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date: 10 December 2019

Abstract and Keywords

The Pilgrim’s Progress (1678; 1684) is not a novel, but it comes from the same cultural swirl that produced the early novel. This chapter highlights both Bunyan’s influence on the early novel, and a seventeenth-century English culture that influenced Bunyan alongside the early novelists. The proliferation of things, the realized spaces, the vivid characters, their emblematic names, their pungent dialogues, and the metatextualities of marginalia, interpolated narratives, and self-reflexivity, all find descendants—direct, collateral, or cultural—in the deliberate repetitions of Daniel Defoe, the detailed descriptions of Eliza Haywood, the interrupting narrators of Henry Fielding, and the rhetorical patterns of every other literary genre (newspapers, histories, poems, drama) digested by the early novel.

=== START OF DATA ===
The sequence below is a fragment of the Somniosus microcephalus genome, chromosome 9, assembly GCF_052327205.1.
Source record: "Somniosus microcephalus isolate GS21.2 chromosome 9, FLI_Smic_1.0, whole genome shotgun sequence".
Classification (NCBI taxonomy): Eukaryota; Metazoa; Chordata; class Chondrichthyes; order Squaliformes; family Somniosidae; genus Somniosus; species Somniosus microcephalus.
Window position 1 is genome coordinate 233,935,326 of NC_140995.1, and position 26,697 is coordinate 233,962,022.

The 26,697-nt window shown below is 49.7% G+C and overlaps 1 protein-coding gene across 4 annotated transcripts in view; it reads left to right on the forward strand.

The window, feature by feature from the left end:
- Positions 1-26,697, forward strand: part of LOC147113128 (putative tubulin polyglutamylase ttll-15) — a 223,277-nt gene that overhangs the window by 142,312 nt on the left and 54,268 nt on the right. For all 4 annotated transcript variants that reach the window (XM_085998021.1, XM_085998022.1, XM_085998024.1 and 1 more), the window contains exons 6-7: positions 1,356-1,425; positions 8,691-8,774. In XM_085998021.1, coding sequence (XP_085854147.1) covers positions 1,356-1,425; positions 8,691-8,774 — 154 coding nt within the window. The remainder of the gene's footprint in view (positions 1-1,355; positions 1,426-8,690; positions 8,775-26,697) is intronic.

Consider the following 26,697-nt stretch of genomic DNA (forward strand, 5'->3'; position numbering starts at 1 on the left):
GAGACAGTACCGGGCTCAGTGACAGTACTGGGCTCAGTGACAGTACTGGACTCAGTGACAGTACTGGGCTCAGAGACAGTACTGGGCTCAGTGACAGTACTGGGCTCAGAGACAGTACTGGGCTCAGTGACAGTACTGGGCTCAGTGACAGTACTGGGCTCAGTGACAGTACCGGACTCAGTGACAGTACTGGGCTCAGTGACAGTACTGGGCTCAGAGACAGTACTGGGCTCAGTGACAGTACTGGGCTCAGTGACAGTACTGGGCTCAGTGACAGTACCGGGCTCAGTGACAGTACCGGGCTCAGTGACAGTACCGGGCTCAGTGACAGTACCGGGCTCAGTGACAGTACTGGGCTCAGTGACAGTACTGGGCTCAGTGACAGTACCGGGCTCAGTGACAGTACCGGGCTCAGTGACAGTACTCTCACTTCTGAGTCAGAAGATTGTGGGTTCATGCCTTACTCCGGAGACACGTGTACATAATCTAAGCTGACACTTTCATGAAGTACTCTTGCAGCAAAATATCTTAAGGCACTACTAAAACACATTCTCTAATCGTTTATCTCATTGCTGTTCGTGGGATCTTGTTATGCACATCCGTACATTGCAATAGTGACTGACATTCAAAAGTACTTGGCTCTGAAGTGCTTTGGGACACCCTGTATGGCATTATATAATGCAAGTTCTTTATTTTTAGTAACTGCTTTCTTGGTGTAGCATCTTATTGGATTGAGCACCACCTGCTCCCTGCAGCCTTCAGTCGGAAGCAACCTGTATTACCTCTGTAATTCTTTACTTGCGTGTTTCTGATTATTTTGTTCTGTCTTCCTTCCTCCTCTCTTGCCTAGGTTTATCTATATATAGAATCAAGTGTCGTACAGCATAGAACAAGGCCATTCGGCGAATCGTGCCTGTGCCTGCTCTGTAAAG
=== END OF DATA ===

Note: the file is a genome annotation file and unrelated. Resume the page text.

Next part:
Keywords: The Pilgrim’s Progress, characters, descriptions, dialogues, marginalia, names, spaces, things

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